British yacht builder Jeremy Rogers MBE, most famous for co-creating the iconic Contessa 32 and Contessa 26, has died at the age of 85


Jeremy Rogers was an esteemed designer and passionate racing sailor. He founded his eponymous boatyard in Lymington, Hampshire, in the United Kingdom.

Rogers was born in September 1937, and as a child his mother evacuated him and his brothers to rural Canada during the Second World War. There they occupied themselves during snow-bound Ottawa winters building model boats.

After the war the family returned to the UK, settling in Keyhaven just outside Lymington, where Jeremy and his younger brother Jonathan began sailing Cadets. He built his first dinghy at primary school, building a home-built Cadet dinghy whilst at Clayesmore School in Dorset, aged just 10.

Jonathan, in an article written for the Contessa 32 owners’ association, recalled how Jeremy continued to build boats during his school years, as the only pupil allowed time off lessons and given a key to the workshop: “There were Canoes, a Planet with a sliding seat, he rebuilt several Finns as well as a number of old 1920s Austin 7s which were salvaged from scrap yards.”

In Rogers’s final year at school, an Olympic sailor was brought in to oversee his building of a 505 dinghy, which Jeremy and Jonathan went on to successfully race together at Cowes.

After leaving school, Rogers completed a five-year apprenticeship with esteemed wooden boat builder Jack Chippendale, before setting out on his own, opening the Jeremy Rogers boatyard in 1961, aged 23.

Jeremy Rogers with the Dysca Folkboat outside Lillington House

Early yachts included a Nordic Folkboat, built in a shed behind his house, and Finn and Ok dinghies. However, he soon moved into a factory and began constructing larger GRP boats, building a GRP Folkboat in 1966.

This was swiftly followed by an early Contessa 26, Contessa of Wight, which took 2nd place in the 1969 Round the Island Race – a result repeated by her sistership Amarilla the following year. Contessa 26 yachts also went on to offshore success, winning the Round Britain Race and proving its endurance abilities in the OSTAR solo transatlantic.

From that success came the Contessa 32, which Rogers co-designed with David Sadler. The Contessa 32 was launched in 1971, was voted the London Boat of the Show the following year, and its popularity has never diminished. It is considered by many to be one of the best cruiser-racers ever built.

Over its five decades, Contessa 32 owners enjoyed well attended class racing at events such as Cowes Week, whilst also achieving astonishing feats of seamanship by sailing in remote and challenging waters.

In the 1979 Fastnet Race, the Contessa 32, Assent, was famously the only boat among the small yachts in Class 5 to finish, while Assent’s owner Willy Ker went on to sail 100,000 miles in the yacht, largely single-handed and often to extreme high latitudes.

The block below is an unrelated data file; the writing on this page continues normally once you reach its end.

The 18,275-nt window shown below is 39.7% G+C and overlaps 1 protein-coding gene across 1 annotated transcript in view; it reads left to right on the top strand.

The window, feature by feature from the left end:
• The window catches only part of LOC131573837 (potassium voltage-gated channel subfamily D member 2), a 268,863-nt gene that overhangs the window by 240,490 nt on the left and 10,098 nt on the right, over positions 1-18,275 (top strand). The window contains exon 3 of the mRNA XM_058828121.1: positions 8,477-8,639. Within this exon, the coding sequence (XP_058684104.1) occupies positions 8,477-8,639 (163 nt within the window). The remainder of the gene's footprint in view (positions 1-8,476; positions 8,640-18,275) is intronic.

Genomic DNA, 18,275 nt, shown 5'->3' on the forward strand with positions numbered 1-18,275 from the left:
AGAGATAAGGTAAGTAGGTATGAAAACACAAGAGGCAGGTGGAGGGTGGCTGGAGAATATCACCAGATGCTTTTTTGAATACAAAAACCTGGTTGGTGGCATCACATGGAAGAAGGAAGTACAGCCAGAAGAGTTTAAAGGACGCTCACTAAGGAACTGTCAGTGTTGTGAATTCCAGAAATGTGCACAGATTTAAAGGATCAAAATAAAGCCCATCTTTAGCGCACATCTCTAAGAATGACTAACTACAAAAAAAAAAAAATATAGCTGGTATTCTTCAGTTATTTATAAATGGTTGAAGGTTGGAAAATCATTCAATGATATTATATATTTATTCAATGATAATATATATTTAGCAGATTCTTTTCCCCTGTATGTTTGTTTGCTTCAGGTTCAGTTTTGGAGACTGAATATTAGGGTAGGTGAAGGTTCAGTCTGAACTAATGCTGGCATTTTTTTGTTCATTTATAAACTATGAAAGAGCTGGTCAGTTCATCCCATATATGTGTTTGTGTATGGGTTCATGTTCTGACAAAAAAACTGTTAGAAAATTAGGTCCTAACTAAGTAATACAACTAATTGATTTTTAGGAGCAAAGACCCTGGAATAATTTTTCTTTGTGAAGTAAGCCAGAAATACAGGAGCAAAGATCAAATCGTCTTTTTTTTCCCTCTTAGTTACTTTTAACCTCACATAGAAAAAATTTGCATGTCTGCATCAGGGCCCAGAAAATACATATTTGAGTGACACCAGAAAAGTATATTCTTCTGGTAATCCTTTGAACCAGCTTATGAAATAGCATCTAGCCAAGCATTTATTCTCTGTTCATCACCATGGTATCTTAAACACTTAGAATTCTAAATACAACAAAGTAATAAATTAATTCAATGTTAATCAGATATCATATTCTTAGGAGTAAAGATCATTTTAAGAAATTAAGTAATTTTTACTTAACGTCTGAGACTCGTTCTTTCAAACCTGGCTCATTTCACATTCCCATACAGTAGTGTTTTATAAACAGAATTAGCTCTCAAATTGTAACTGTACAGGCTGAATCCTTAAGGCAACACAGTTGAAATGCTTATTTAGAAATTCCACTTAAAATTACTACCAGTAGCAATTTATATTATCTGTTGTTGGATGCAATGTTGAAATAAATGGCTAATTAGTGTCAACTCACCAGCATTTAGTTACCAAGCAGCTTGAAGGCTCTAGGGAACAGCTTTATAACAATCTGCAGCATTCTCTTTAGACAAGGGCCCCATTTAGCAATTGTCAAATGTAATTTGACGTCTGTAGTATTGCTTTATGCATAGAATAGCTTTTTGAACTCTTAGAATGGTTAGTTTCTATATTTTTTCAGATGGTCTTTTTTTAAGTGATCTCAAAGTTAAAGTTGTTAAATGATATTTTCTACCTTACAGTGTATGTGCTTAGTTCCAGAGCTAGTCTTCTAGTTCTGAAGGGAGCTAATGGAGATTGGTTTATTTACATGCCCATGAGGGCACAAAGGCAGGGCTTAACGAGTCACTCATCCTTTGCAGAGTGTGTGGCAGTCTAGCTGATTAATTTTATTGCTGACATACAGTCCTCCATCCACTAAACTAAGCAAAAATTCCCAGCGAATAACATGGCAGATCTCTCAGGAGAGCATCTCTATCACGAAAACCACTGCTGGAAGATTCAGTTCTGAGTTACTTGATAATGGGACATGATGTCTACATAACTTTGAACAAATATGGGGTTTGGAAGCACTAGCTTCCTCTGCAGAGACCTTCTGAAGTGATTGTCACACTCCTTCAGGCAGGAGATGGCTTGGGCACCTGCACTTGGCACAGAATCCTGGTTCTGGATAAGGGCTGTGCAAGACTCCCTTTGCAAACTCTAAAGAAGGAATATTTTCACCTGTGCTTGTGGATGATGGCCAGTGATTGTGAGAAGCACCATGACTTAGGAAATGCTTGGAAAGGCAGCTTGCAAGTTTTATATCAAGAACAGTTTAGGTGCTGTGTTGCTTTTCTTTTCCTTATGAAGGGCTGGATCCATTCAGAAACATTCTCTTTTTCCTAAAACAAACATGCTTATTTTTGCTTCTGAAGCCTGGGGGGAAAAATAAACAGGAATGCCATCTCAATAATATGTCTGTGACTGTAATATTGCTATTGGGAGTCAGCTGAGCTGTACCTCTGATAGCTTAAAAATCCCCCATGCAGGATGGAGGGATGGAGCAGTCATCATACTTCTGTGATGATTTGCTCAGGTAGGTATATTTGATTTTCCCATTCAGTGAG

Willy Ker sailing the Contessa 32 Assent off Anvers Island on the Antarctic Peninsula

In the 1980s American sailors John Kretschmer and Ty Techera also sailed the Contessa 32 Gigi around Cape Horn.

More Contessa designs followed, largely launched aimed at the cruiser-racer market. A fast Contessa 38 Thunder, built for the One Ton Cup in 1973, inspired a partnership with Doug Peterson.

Peterson designed the Contessa 35 Gumboots, in which Rogers won the 1974 One Ton Cup, despite abandoning one of the offshore races to rescue a family from a sinking boat. He was voted Yachtsman of the Year for the rescue, and the racing rules were subsequently changed to allow competitors to be awarded redress in exceptional circumstances.


Assent sailing on the Solent ahead of competing in the 2019 Fastnet with Jeremy Rogers’s son Kit and grand-daughter Hattie, also flying the same spinnaker colours as in ’79. Photo: Nic Compton

Other significant sailing victories including winning the British Admiral’s Cup in 1977, skippering the Contessa 43, Moonshine, and his Contessa 39, Eclipse to 2nd place in the 1979 Fastnet Race.

Meanwhile the boatyard was exporting Contessas all over the world. At its peak there, construction was spread over five factories with 200 employers. In 1978 Rogers introduced injection moulding into the construction process of the OOD34 yachts, an innovative move that was ahead of its time.

In the 1980s, the business went into receivership and the moulds for the Contessa 26 and 32 were sold. Rogers continued building Etchells keelboats and one-off racing and cruising yachts, but in 1995 bought back the Contessa 32 moulds and restarted production, whilst also refitting and refurbishing older 32s.

He also renovated his own Contessa 26, Rosina of Beaulieu, which has won the Gold Roman Bowl for overall winner of the Round the Island Race in 2002, 2003 and 2006.

Jeremy Rogers on board the Contessa 32 Gigi during Skandia Cowes Week 2008.
Photo: onEdition

The yard continued to innovate, creating a ‘green’ Contessa 32, Calypso, using sustainable alternatives to teak amongst hybrid power and other ecological solutions. In 2012, Rogers handed over the management of the business to his son, Kit, but remained a key part of the team and mentor.

Jeremy Rogers died in October 2022. He leaves behind his wife, Fiona and his three sons, Simon, Kit and David.